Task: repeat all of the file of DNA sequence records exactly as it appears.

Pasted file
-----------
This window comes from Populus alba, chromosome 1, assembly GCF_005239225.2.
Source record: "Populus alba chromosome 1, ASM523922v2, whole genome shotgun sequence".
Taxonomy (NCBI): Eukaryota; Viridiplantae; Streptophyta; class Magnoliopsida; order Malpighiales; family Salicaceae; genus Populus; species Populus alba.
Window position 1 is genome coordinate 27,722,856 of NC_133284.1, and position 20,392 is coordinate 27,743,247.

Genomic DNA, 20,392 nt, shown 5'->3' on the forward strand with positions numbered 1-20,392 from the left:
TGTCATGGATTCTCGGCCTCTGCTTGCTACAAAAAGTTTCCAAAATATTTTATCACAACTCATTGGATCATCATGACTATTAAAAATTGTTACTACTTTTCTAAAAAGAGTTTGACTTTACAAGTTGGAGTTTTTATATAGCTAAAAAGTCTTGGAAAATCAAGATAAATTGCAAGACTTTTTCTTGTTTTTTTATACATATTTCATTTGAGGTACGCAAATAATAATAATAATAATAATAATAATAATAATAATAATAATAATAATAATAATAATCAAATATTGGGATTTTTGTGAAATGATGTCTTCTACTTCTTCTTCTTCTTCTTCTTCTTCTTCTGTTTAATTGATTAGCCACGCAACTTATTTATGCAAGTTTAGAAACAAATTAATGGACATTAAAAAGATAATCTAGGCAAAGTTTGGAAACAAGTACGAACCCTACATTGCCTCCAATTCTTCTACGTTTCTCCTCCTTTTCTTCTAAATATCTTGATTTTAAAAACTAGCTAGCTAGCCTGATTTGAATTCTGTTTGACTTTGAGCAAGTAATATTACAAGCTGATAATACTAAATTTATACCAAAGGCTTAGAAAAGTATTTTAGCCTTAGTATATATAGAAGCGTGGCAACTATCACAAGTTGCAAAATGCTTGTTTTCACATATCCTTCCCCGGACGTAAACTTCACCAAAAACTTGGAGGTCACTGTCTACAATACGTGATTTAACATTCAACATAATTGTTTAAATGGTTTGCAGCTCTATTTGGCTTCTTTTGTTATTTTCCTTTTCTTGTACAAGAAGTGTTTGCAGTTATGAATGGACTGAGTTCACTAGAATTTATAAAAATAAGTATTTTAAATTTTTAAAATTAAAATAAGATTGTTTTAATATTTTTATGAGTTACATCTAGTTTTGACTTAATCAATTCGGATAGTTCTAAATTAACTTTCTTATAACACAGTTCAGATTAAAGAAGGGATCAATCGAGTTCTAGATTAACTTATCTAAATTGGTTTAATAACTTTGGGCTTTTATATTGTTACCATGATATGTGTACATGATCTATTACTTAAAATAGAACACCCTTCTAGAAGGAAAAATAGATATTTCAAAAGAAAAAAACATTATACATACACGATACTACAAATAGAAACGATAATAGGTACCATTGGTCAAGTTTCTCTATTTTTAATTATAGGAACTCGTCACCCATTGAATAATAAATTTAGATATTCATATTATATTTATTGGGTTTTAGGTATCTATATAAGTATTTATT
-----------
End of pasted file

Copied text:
This window comes from Populus alba, chromosome 1, assembly GCF_005239225.2.
Source record: "Populus alba chromosome 1, ASM523922v2, whole genome shotgun sequence".
Taxonomy (NCBI): Eukaryota; Viridiplantae; Streptophyta; class Magnoliopsida; order Malpighiales; family Salicaceae; genus Populus; species Populus alba.
Window position 1 is genome coordinate 27,722,856 of NC_133284.1, and position 20,392 is coordinate 27,743,247.

Genomic DNA, 20,392 nt, shown 5'->3' on the forward strand with positions numbered 1-20,392 from the left:
TGTCATGGATTCTCGGCCTCTGCTTGCTACAAAAAGTTTCCAAAATATTTTATCACAACTCATTGGATCATCATGACTATTAAAAATTGTTACTACTTTTCTAAAAAGAGTTTGACTTTACAAGTTGGAGTTTTTATATAGCTAAAAAGTCTTGGAAAATCAAGATAAATTGCAAGACTTTTTCTTGTTTTTTTATACATATTTCATTTGAGGTACGCAAATAATAATAATAATAATAATAATAATAATAATAATAATAATAATAATAATAATAATCAAATATTGGGATTTTTGTGAAATGATGTCTTCTACTTCTTCTTCTTCTTCTTCTTCTTCTTCTGTTTAATTGATTAGCCACGCAACTTATTTATGCAAGTTTAGAAACAAATTAATGGACATTAAAAAGATAATCTAGGCAAAGTTTGGAAACAAGTACGAACCCTACATTGCCTCCAATTCTTCTACGTTTCTCCTCCTTTTCTTCTAAATATCTTGATTTTAAAAACTAGCTAGCTAGCCTGATTTGAATTCTGTTTGACTTTGAGCAAGTAATATTACAAGCTGATAATACTAAATTTATACCAAAGGCTTAGAAAAGTATTTTAGCCTTAGTATATATAGAAGCGTGGCAACTATCACAAGTTGCAAAATGCTTGTTTTCACATATCCTTCCCCGGACGTAAACTTCACCAAAAACTTGGAGGTCACTGTCTACAATACGTGATTTAACATTCAACATAATTGTTTAAATGGTTTGCAGCTCTATTTGGCTTCTTTTGTTATTTTCCTTTTCTTGTACAAGAAGTGTTTGCAGTTATGAATGGACTGAGTTCACTAGAATTTATAAAAATAAGTATTTTAAATTTTTAAAATTAAAATAAGATTGTTTTAATATTTTTATGAGTTACATCTAGTTTTGACTTAATCAATTCGGATAGTTCTAAATTAACTTTCTTATAACACAGTTCAGATTAAAGAAGGGATCAATCGAGTTCTAGATTAACTTATCTAAATTGGTTTAATAACTTTGGGCTTTTATATTGTTACCATGATATGTGTACATGATCTATTACTTAAAATAGAACACCCTTCTAGAAGGAAAAATAGATATTTCAAAAGAAAAAAACATTATACATACACGATACTACAAATAGAAACGATAATAGGTACCATTGGTCAAGTTTCTCTATTTTTAATTATAGGAACTCGTCACCCATTGAATAATAAATTTAGATATTCATATTATATTTATTGGGTTTTAGGTATCTATATAAGTATTTATT